Keeping the Magic Alive at Robson Bight Ecological ReserveNovember 14, 2018
Here is a guest blog by our good friends at Cetus Research & Conservation Society, a non-profit dedicated to protecting marine mammals in the wild. It's an example of the kind of work that needs funding to keep the magic of parks alive.
The summer of 2018 marked thirty-six years since the establishment of the Robson Bight (Michael Bigg) Ecological Reserve (RBMBER) by BC Parks. The reserve, named for Michael Bigg, the pioneer of modern killer whale research, was established in 1982 and covers more than 1,700 hectares of water and forest.
RBMBER was selected by BC Parks in particular as an area “to preserve representative and special natural ecosystems, plant and animal species, features and phenomena. Scientific research and educational purposes are the principal uses of ecological reserves.” The protected area status represents BC Parks’ commitment to the preservation of wildlife habitat and distinctive ecosystems. RBMBER was established to protect key habitats for killer whales and prevent whale harassment while using these habitats, specifically creating a sanctuary for the northern resident killer whales.These whales rely on this region to forage for and feed on salmon, and to mate, socialize and engage in complex social activities such as beach rubbing, a behaviour which consists of the whales rubbing their bodies on smooth pebble beaches. RBMBER also offers unique opportunities to research and observe whales and serves to protect the pristine estuary, shoreline, and forested slopes.
The Robson Bight Marine Warden Program began in 1987 and operates on contract with BC Parks. Cetus Research & Conservation Society, a non-profit dedicated to protecting marine mammals in the wild, has operated the program since 2005.
Wardens work on the water to help boats avoid the paths of whales and keep boats out of the Reserve. Cetus also operates a research station across from the Reserve where, among other things, researchers share the history of Robson Bight as well as the Marine Mammal Regulations, which came into affect July 2018, with visitors. Since 2010, Cetus has had a partnership with the Yukusam Heritage Society. This partnership reflects shared concerns and goals regarding marine wildlife of the region, which includes ensuring disturbances to whales in the vicinity of RBMBER are reduced.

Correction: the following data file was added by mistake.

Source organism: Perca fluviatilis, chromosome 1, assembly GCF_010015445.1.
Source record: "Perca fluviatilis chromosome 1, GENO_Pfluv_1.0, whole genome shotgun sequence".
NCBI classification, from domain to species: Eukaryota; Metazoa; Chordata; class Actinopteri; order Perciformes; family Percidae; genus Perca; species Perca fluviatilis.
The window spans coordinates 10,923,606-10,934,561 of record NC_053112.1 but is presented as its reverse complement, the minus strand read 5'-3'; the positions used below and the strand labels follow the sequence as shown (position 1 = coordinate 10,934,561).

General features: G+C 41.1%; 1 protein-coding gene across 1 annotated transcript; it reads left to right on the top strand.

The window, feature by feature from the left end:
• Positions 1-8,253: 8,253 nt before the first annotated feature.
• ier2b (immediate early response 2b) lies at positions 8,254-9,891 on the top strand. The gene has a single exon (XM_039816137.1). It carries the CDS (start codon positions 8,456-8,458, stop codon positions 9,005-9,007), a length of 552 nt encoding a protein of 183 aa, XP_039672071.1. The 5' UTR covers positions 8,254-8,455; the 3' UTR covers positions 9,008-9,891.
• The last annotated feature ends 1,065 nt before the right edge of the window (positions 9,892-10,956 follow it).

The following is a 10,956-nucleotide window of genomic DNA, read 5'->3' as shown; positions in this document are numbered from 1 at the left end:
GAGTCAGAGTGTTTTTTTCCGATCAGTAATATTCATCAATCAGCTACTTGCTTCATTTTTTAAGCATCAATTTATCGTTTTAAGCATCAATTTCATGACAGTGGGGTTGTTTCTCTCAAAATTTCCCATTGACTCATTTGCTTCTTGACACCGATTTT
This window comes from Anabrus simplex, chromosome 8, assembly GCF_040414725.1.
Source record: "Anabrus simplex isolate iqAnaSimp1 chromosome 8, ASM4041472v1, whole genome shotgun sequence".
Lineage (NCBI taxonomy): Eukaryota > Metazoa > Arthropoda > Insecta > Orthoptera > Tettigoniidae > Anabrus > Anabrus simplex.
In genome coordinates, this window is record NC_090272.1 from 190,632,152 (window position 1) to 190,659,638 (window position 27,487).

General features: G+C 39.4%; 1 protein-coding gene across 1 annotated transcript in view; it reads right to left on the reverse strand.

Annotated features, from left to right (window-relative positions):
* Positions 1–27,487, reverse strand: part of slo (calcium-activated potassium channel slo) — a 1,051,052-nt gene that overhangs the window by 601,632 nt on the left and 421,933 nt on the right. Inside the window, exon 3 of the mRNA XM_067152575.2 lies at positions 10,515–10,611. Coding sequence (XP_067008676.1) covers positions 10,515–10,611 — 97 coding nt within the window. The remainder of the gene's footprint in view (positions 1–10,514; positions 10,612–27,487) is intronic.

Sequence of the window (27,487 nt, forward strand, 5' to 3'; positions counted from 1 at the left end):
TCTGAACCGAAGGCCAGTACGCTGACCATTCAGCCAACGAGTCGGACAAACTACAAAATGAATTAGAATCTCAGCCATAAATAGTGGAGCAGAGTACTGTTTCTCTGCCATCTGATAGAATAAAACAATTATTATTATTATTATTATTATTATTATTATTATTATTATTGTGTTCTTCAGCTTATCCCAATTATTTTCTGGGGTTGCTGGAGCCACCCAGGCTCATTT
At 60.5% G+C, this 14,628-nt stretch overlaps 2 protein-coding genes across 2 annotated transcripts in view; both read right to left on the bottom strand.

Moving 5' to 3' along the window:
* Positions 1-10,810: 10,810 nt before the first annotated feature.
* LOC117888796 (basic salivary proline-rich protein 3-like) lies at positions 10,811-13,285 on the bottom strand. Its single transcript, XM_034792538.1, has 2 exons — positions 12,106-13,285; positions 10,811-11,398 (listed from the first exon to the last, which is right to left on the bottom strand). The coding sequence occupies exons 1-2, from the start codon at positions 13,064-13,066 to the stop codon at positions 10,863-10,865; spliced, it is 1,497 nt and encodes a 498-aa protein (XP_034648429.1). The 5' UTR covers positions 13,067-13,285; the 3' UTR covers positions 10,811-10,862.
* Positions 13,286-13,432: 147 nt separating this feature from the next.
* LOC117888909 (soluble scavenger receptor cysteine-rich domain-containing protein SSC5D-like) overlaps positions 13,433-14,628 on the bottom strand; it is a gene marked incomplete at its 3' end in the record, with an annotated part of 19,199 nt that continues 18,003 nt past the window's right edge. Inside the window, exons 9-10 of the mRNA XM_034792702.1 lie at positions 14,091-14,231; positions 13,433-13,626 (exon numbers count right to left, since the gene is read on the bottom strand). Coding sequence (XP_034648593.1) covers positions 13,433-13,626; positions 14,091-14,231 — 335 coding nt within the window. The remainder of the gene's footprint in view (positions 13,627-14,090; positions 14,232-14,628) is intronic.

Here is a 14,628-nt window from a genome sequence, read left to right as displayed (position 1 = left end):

These regulations state that vessels need to stay at least 200 metres away from all killer whales in Pacific waters and keep out of their intended path to ensure groups are not separated. As well, vessels must keep a minimum distance of 100m from other marine mammals. Additionally the “Be Whale Wise” guidelines provide suggestions on minimizing disturbances and operating boats appropriately around these animals. Commercial whale-watching operators should be aware of the regulations/guidelines, but many private boaters and kayakers are not. Cetus research indicates the majority of harmful incidents between vessels and whales arise from pleasure boaters and kayakers. The Warden Program seeks to mitigate the harm caused by these incidents.
Robson Bight Ecological Reserve and the surrounding forests and waters of Johnstone Strait are a jewel, not just of B.C., but of the entire natural world. People come from all over the planet to witness the extraordinary wildlife and wilderness in the region. But that very wildlife and wilderness should not suffer from the attention. Education, awareness and vigilance can contribute to the health of these spectacular animals and their future.
BC's parks are quite simply wonders. They are places of majesty and beauty. They are gathering places for families and communities. They are engines of our economy in attracting millions of tourists to our province. And they are sanctuaries to millions of plants and animals, creating the biodiversity that gives British Columbians the clean air and clean water so vital to our healthy existence.”